Friday, May 09, 2003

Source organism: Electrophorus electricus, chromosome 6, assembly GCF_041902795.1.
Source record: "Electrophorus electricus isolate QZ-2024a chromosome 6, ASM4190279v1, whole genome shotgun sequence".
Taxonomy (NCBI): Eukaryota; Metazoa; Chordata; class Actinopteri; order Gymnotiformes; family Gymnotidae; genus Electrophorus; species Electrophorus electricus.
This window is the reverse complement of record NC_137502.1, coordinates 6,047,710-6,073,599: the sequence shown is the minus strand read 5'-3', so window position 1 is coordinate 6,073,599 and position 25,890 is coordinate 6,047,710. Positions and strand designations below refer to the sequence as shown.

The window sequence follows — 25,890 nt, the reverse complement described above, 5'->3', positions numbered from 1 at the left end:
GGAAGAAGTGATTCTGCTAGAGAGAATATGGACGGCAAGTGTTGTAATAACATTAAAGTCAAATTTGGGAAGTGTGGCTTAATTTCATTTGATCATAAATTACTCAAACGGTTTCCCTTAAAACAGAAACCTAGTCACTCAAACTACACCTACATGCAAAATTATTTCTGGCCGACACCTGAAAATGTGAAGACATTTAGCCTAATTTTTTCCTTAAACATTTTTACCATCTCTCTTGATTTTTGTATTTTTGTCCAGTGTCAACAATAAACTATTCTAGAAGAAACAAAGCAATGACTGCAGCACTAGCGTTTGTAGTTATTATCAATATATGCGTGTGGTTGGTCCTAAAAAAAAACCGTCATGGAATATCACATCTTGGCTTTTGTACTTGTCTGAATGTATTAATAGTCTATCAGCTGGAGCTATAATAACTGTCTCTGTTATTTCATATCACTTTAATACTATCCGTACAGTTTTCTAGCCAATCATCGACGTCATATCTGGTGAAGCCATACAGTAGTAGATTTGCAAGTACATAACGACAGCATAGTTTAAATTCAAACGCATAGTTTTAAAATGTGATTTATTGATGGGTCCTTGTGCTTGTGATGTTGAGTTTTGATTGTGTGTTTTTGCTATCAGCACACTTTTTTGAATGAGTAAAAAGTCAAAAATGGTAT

Novelist Amy Bloom recently published her first nonfiction book, Normal: Transsexual CEOs, Crossdressing Cops, and Hermaphrodites with Attitude. It’s a tidy and succinct package, only 140 pages including bibliography, and is nicely written if not astounding in its insights. Bloom notes in the book’s preface that her point isn’t to take a long, medical/psychological looks at those blurring the gender line, but to tell their personal stories. She largely succeeds, though I wish she’d gone more in depth with most of her subjects, such as Lyle Monelle, “a burly man of twenty-eight” who was born, genetically, female. Normal is made of three chapters, discussing female-to-male transsexuals, heterosexual crossdressers, and the intersexed, all interesting to anyone interested in human sexuality and our concepts of gender. The book’s biggest problem is its lack of depth - I wanted to know more about these people and what (they feel) makes them tick. A good, quick read - too quick. But worthwhile nonetheless.

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